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Career Development January 1, 2020

By Leigh Morgan

How Teletherapy is Changing the Way SLPs and OTs Do Their Jobs

By Leigh Morgan, a contributor

For years, telenursing has been used as a way to reduce healthcare costs and make reliable medical advice available to patients in the comfort of their own homes. Now that more people are willing to use technology to communicate with medical professionals, teletherapy is changing the way speech-language pathologists and occupational therapists connect with their clients. Read on to learn more about how teletherapy is changing the face of healthcare.

Connecting health professionals with rural clients

If you work in a rural area, it can be difficult for clients to comply with their treatment plans due to transportation issues, inclement weather, and other problems preventing them from traveling long distances to meet with an SLP or OT in person. One of the best teletherapy changes for SLPs is the opportunity to connect with rural clients even when they're unable to come to a hospital or private office.

Lisa S. Larsen, a licensed psychologist, believes teletherapy is "the inevitable wave of the future" because of its potential to ensure that people can access the therapy they need even if they can't leave their homes. Larsen states that teletherapy is especially helpful for people in remote areas, as these people often lack access to much-needed health care services.

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Overcoming long distances

It's not just patients in rural areas who can't always get the help they need. Some states face a shortage of speech-language therapists or occupational therapists, forcing clients to drive several hours to access services. For example, in an article published in the American Academy of Special Education Professionals, Katie Squires states that New York, California, and Illinois have the "greatest unmet need" for speech-language pathologists.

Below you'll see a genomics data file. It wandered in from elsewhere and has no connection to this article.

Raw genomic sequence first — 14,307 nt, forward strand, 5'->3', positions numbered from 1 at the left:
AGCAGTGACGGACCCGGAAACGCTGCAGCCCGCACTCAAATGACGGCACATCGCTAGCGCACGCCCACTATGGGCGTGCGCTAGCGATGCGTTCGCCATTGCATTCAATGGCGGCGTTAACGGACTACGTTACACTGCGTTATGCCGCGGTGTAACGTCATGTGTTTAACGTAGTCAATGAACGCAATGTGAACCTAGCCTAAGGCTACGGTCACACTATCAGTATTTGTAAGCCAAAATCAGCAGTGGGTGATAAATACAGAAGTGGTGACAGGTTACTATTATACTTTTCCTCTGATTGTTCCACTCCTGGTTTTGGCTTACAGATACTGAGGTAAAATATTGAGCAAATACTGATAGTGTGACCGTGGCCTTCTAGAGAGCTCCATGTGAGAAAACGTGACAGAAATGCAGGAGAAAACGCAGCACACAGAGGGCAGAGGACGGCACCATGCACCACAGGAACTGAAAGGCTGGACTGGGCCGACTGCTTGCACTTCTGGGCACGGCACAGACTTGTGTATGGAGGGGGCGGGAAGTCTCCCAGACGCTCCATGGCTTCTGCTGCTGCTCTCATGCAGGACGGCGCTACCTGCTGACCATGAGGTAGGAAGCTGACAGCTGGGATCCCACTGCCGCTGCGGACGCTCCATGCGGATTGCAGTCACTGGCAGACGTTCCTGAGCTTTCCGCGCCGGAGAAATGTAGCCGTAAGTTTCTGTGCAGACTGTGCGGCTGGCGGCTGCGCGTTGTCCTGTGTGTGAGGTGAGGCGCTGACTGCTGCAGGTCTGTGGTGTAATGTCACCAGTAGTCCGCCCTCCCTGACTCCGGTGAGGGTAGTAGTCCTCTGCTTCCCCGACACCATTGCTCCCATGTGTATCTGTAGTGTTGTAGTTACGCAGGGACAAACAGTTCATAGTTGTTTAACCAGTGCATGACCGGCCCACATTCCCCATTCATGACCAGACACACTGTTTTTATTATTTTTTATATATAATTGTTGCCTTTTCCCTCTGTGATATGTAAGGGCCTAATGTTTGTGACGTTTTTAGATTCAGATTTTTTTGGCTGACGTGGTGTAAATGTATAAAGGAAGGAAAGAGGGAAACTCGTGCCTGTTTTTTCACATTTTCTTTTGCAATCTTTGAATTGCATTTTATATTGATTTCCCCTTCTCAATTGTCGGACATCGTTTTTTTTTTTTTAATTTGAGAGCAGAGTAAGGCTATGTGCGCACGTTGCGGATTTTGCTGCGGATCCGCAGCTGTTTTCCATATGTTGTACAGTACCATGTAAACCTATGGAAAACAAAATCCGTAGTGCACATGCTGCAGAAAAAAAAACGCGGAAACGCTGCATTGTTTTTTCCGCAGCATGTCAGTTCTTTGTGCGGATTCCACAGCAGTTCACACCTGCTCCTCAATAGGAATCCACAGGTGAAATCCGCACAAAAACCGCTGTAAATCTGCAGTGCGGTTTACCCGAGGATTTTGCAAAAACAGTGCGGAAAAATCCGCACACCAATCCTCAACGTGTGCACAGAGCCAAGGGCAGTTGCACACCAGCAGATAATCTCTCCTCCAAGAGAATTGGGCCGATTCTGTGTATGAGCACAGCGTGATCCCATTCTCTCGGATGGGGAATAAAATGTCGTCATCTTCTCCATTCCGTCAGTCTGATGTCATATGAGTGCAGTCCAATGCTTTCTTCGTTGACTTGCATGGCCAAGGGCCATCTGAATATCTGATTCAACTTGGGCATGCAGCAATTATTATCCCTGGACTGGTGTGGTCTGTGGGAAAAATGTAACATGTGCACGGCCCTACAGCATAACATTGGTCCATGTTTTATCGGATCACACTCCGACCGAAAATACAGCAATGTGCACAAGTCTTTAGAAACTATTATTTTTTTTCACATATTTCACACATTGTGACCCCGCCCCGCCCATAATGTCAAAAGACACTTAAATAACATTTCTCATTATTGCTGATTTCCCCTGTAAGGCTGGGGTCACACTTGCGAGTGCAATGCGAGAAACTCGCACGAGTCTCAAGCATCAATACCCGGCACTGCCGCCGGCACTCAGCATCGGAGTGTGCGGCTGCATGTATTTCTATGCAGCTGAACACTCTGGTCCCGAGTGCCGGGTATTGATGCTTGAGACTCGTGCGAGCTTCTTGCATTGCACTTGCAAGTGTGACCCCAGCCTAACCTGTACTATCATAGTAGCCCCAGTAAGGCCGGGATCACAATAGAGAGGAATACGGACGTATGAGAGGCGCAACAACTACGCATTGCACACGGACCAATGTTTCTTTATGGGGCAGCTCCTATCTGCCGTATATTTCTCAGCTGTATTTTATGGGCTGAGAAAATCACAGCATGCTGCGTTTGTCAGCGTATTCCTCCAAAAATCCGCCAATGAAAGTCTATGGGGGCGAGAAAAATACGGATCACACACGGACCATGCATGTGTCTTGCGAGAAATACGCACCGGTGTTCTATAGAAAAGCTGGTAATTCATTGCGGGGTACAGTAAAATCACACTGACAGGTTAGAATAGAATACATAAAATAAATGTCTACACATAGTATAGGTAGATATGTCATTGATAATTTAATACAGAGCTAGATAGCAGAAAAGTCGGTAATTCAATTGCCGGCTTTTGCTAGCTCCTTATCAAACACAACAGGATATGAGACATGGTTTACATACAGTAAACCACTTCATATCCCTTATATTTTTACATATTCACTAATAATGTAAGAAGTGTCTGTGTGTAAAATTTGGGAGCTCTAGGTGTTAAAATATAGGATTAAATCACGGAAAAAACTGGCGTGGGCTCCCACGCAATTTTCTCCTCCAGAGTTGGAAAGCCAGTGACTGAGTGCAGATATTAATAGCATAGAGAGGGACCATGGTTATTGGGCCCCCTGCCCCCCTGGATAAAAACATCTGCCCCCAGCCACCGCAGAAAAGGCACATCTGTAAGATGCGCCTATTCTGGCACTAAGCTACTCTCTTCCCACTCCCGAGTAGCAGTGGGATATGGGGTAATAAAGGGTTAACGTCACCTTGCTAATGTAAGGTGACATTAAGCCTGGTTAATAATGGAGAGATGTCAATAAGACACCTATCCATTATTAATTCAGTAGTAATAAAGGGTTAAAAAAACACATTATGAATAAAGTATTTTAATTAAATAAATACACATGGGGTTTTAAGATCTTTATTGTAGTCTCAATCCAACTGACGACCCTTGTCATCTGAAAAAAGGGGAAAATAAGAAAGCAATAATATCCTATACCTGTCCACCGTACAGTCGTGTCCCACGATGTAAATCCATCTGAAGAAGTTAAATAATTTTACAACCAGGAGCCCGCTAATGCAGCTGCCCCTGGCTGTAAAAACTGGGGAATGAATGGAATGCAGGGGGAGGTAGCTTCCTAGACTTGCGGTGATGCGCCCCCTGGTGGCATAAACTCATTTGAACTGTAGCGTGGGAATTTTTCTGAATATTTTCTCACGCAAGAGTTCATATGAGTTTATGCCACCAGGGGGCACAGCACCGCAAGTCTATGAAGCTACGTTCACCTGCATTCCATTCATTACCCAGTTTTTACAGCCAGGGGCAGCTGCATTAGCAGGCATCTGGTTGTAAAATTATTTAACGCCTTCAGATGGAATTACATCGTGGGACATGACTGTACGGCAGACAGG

Squires attributes the nationwide SLP shortage to increased demand for speech therapy and a shortage of openings in graduate-level SLP programs. Teletherapy eliminates the need for clients to travel long distances to meet with SLPs or OTs, making it more likely that they'll complete their treatment plans.

Like Larsen, Dr. Inna Husain, Section Head of Laryngology and Director of the Voice, Airway, Swallowing Disorders Program at Rush University Medical Center, believes that teletherapy increases access to services for patients who live great distances from their service providers. Although Dr. Husain practices in Chicago, she has patients from as far away as northwestern Indiana. She explains, "SLP therapy often requires frequent visits and therapy sessions. If a patient lives three hours away from our hospital's SLP clinic, therapy would not be possible. Teletherapy makes sessions more accessible."

Increasing consistency

Adriane Ransom, owner and director of Bloom Pediatrics has been an occupational therapist for more than 20 years. She believes that one of the best teletherapy changes for OTs is the ability to deliver "consistent intervention and consultation to support therapeutic relationships with families around the globe." Using teletherapy, Ransom and her colleagues help patients "from Saudi Arabia to Brazil" work on feeding, fine motor skills, and other activities.

Increasing access for clients with disabilities

Another beneficial teletherapy changes for SLPs and OTs is that the telepractice makes it easier for individuals with disabilities to access much-needed therapy services. A speech-language pathologist and founder of Full Green Life, Natalie Clausen explains that teletherapy makes it possible to reach children and adults "who are homebound due to complex medical conditions." For patients who use assistive devices, teletherapy eliminates the need to arrange for transportation or navigate a building that may or may not be fully accessible.

Teletherapy can also be beneficial for people with autoimmune disorders that tend to flare up with little notice. Instead of having to travel to a hospital or clinic for a therapy session, an individual experiencing joint pain, fatigue, and other autoimmune symptoms can simply connect with an SLP or OT via telephone or computer.

If you're looking for ways to increase consistency and ensure that all of your clients have equal access to your services, telepractice is an excellent option. Teletherapy allows speech-language pathologists and occupational therapists to connect with clients regardless of their location or ability to travel, making it a good way to provide continuity of care. If you're a travel SLP or travel OT, telepractice can also reduce your commuting costs and help you save time.


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